What a pleasant surprise discovering that the ‘Fatali’ Hot Pepper I started from seed in the Spring of 2006 (1 1/2 years ago) finally produced those adorable little wrinkly peppers I couldn’t wait to see. ‘Fatali’ is supposed to be one of the hottest known hot peppers with a heat that rivals ‘Habenero.’ I’m too afraid to actually try it and will have to enlist a friend to do the taste-test.
I don’t know why but this is the only variety I have ever grown that did not produce in its first year. In fact all it did last summer was put out leaves and stems without a single flower bud. The growing conditions were right and every other plant went berserk with fruit… the answer to this quandary continues to elude me.
Not one to give up, I brought the plant indoors last Fall once the temperature had dipped, nurturing it in a window with Southern exposure, then moving it to a space under grow lights when the window ledge grew too cold. Come late spring, once the last frost date was in the clear and warmer temperatures were on the way, I moved it to a protected spot outdoors, gradually shifting it closer to a full sun position once it was used to the hot sun and wind (this is called “Hardening Off”). The plant looked a little sad at first having been deprived indoors but quickly bounced back with fresh leaves a trim from my shears.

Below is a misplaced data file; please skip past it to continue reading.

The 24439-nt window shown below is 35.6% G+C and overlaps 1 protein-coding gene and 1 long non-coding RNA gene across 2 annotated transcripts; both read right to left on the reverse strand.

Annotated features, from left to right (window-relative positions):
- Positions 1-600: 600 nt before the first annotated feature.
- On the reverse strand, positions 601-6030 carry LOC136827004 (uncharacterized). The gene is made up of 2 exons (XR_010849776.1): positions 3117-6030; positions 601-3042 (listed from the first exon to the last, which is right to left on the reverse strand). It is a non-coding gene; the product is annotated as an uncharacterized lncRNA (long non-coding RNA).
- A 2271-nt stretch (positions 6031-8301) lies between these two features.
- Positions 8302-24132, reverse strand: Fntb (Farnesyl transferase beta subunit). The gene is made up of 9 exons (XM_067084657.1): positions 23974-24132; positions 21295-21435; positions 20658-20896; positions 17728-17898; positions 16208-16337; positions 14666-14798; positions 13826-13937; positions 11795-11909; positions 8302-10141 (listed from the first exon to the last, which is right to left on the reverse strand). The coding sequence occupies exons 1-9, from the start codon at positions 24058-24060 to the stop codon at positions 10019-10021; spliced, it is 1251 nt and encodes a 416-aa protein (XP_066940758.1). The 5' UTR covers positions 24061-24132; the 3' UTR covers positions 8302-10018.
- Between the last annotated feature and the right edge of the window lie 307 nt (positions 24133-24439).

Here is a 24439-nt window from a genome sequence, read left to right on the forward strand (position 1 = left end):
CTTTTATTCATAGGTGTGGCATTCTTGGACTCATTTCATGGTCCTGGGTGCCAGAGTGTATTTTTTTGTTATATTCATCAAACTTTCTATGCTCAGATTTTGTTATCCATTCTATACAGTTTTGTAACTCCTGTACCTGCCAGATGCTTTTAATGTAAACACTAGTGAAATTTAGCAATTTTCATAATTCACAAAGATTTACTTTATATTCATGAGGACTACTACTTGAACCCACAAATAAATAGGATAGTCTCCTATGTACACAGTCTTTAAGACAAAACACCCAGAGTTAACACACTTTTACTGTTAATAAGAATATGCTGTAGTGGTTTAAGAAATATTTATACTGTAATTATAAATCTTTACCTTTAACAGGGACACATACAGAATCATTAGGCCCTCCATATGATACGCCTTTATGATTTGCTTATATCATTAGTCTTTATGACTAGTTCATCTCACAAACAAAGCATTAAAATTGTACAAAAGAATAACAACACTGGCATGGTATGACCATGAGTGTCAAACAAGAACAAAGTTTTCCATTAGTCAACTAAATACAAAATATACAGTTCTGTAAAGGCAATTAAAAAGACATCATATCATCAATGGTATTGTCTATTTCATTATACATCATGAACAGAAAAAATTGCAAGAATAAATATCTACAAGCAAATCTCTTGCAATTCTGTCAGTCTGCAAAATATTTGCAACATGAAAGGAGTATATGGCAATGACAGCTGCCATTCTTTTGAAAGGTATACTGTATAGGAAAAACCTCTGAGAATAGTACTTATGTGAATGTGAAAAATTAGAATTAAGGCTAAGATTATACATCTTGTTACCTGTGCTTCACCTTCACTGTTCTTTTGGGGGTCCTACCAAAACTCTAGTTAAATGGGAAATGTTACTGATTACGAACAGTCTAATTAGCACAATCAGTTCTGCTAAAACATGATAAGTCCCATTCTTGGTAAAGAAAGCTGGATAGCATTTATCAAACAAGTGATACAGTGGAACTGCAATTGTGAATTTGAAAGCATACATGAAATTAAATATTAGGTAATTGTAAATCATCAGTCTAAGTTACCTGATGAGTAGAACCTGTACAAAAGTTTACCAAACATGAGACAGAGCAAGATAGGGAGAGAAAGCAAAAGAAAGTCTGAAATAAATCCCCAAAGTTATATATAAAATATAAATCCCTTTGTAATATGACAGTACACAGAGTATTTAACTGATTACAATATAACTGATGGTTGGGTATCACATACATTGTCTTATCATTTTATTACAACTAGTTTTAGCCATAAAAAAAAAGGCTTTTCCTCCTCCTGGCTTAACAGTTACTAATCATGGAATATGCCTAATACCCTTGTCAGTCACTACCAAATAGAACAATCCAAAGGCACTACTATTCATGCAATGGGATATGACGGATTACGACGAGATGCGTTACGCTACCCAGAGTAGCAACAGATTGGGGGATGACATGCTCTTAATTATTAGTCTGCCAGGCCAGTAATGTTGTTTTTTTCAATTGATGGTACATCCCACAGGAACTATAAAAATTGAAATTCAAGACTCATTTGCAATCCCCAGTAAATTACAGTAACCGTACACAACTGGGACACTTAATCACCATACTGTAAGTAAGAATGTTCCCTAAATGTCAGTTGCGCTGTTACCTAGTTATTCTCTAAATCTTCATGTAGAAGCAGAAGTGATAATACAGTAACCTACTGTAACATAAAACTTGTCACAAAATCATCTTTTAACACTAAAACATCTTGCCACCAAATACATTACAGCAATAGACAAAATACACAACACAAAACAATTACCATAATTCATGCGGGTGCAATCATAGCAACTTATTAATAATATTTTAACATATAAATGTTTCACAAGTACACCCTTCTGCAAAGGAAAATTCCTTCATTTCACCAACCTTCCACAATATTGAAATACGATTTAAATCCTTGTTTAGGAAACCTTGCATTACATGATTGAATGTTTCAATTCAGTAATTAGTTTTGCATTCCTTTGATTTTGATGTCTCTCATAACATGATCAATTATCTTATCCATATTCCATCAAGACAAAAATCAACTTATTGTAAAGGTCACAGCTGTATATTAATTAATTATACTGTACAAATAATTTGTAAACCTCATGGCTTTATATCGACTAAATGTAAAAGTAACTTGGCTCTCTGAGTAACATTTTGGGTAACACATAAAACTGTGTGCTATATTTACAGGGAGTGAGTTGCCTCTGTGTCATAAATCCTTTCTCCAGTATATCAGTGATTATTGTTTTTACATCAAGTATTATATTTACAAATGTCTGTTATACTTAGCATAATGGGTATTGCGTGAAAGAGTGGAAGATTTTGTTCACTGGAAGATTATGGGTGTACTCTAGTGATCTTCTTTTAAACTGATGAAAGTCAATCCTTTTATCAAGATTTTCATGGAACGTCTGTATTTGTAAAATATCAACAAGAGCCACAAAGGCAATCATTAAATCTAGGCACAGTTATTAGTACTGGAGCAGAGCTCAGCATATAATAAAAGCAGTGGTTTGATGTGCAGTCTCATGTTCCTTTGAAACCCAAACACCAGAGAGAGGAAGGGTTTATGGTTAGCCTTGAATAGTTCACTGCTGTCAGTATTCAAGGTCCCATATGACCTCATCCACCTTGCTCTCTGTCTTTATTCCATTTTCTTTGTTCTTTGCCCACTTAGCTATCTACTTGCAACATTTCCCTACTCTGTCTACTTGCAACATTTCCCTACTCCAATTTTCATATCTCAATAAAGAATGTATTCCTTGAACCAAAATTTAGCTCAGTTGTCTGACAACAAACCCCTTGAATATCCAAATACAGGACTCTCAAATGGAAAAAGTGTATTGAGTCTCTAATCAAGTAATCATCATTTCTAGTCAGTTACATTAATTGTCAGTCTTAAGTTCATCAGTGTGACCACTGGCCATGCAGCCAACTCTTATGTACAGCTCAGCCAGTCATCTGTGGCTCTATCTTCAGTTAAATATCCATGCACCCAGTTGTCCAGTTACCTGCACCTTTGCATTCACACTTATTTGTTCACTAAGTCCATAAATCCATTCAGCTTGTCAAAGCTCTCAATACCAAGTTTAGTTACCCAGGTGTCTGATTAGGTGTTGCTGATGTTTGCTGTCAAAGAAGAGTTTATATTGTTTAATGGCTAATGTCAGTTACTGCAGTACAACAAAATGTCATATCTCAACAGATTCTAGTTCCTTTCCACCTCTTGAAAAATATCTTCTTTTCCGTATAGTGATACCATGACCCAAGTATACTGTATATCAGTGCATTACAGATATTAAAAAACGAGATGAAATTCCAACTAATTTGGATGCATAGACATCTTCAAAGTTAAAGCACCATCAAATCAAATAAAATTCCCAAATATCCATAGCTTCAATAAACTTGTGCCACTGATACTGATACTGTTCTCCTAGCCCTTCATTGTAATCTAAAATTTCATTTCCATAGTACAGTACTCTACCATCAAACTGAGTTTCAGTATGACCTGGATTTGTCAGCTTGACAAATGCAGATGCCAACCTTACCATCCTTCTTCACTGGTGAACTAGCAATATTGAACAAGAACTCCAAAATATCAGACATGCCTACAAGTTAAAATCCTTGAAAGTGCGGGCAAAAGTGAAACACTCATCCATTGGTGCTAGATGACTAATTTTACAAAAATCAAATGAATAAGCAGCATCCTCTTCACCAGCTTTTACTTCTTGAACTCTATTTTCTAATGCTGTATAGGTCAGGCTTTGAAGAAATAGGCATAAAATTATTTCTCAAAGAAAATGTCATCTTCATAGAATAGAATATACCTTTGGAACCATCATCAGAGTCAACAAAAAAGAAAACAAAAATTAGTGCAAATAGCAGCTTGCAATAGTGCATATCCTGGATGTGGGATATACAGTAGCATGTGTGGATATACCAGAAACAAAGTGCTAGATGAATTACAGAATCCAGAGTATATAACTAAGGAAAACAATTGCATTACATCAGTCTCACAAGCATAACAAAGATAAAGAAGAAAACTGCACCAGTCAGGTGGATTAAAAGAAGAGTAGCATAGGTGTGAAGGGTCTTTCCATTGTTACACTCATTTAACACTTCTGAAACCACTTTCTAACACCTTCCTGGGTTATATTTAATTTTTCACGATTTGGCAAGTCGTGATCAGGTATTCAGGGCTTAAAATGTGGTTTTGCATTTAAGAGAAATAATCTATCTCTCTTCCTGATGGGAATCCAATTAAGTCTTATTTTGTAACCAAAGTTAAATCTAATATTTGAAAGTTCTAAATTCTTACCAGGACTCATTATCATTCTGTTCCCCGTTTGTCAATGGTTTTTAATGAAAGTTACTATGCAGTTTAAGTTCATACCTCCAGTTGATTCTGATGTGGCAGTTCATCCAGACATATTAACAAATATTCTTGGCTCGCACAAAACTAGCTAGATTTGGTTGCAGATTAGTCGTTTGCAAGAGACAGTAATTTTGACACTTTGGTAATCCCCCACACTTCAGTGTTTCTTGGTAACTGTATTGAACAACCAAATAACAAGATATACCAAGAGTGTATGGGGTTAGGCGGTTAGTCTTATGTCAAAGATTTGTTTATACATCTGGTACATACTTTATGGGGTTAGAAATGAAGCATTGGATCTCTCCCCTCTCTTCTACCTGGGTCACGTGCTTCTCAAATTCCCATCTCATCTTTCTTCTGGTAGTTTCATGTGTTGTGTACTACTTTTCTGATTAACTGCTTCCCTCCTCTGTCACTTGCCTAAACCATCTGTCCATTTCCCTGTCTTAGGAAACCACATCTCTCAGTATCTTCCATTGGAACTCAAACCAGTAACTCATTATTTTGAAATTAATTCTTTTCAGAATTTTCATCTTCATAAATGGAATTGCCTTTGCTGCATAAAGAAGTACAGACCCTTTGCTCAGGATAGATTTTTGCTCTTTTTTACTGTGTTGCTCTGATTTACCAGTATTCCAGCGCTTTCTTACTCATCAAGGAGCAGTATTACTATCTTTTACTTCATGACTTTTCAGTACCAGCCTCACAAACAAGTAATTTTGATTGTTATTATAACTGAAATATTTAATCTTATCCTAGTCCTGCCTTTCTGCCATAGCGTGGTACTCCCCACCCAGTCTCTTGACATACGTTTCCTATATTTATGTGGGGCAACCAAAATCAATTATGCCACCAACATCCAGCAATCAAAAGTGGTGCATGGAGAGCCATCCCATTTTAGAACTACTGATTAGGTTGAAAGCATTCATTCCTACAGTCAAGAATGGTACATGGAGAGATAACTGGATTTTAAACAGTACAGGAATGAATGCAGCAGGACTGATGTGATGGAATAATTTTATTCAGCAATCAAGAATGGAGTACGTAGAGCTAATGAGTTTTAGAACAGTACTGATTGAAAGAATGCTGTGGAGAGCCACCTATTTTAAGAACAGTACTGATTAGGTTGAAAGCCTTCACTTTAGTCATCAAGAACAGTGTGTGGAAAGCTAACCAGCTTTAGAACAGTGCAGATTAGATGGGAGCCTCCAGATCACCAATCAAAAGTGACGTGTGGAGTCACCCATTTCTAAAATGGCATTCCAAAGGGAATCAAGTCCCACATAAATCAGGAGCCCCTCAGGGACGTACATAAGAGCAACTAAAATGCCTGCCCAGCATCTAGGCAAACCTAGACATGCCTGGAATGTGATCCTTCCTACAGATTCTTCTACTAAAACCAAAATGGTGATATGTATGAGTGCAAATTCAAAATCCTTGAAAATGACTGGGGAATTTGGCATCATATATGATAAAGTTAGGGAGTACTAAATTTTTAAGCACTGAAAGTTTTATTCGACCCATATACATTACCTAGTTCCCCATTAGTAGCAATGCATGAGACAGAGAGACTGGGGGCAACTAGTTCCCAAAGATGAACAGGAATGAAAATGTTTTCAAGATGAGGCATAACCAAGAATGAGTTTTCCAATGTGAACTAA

You can try overwintering just about any hot pepper indoors, including plants that have already produced a crop that year. I’m thinking about bringing in some of the attractive ornamental varieties I grew this summer. Space underneath the lights is always tricky around here but I just can’t bear to see those beautiful plants wither up and die outside.
- Chilean Hot Pepper Sauce
- Low Sugar Pepper Jelly
- Ã¢â‚¬ËœChinese Five ColourÃ¢â‚¬â„¢ Hot Peppers
- Hot Pepper Grow-Along – Compare notes on different varieties in the Your Grow Girl forums.